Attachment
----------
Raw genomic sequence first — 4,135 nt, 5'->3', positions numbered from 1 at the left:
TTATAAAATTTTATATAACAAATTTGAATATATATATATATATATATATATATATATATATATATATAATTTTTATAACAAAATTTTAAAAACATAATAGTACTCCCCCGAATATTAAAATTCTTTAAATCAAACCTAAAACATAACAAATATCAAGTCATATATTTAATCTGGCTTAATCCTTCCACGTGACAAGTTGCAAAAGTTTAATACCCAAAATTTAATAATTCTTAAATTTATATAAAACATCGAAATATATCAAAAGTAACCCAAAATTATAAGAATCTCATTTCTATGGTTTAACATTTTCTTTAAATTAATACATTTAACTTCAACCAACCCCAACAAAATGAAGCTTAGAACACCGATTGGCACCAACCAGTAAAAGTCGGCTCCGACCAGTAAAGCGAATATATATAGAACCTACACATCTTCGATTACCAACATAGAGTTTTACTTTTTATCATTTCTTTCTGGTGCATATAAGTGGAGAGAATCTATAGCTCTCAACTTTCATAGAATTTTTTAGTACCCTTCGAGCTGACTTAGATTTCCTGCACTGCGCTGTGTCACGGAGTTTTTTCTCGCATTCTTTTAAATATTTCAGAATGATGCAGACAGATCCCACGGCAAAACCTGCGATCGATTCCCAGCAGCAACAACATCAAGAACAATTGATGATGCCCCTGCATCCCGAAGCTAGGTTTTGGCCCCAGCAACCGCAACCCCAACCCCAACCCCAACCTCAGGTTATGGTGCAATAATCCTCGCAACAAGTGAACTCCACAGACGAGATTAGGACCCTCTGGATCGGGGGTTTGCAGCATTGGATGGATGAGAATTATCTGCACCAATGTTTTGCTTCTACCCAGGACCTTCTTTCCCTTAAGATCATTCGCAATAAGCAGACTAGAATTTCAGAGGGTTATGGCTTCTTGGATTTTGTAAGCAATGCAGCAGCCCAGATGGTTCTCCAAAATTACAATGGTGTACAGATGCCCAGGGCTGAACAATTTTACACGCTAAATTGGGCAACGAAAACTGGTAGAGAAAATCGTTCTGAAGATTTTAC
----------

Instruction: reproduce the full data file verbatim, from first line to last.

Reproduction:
Raw genomic sequence first — 4,135 nt, 5'->3', positions numbered from 1 at the left:
TTATAAAATTTTATATAACAAATTTGAATATATATATATATATATATATATATATATATATATATATAATTTTTATAACAAAATTTTAAAAACATAATAGTACTCCCCCGAATATTAAAATTCTTTAAATCAAACCTAAAACATAACAAATATCAAGTCATATATTTAATCTGGCTTAATCCTTCCACGTGACAAGTTGCAAAAGTTTAATACCCAAAATTTAATAATTCTTAAATTTATATAAAACATCGAAATATATCAAAAGTAACCCAAAATTATAAGAATCTCATTTCTATGGTTTAACATTTTCTTTAAATTAATACATTTAACTTCAACCAACCCCAACAAAATGAAGCTTAGAACACCGATTGGCACCAACCAGTAAAAGTCGGCTCCGACCAGTAAAGCGAATATATATAGAACCTACACATCTTCGATTACCAACATAGAGTTTTACTTTTTATCATTTCTTTCTGGTGCATATAAGTGGAGAGAATCTATAGCTCTCAACTTTCATAGAATTTTTTAGTACCCTTCGAGCTGACTTAGATTTCCTGCACTGCGCTGTGTCACGGAGTTTTTTCTCGCATTCTTTTAAATATTTCAGAATGATGCAGACAGATCCCACGGCAAAACCTGCGATCGATTCCCAGCAGCAACAACATCAAGAACAATTGATGATGCCCCTGCATCCCGAAGCTAGGTTTTGGCCCCAGCAACCGCAACCCCAACCCCAACCCCAACCTCAGGTTATGGTGCAATAATCCTCGCAACAAGTGAACTCCACAGACGAGATTAGGACCCTCTGGATCGGGGGTTTGCAGCATTGGATGGATGAGAATTATCTGCACCAATGTTTTGCTTCTACCCAGGACCTTCTTTCCCTTAAGATCATTCGCAATAAGCAGACTAGAATTTCAGAGGGTTATGGCTTCTTGGATTTTGTAAGCAATGCAGCAGCCCAGATGGTTCTCCAAAATTACAATGGTGTACAGATGCCCAGGGCTGAACAATTTTACACGCTAAATTGGGCAACGAAAACTGGTAGAGAAAATCGTTCTGAAGATTTTAC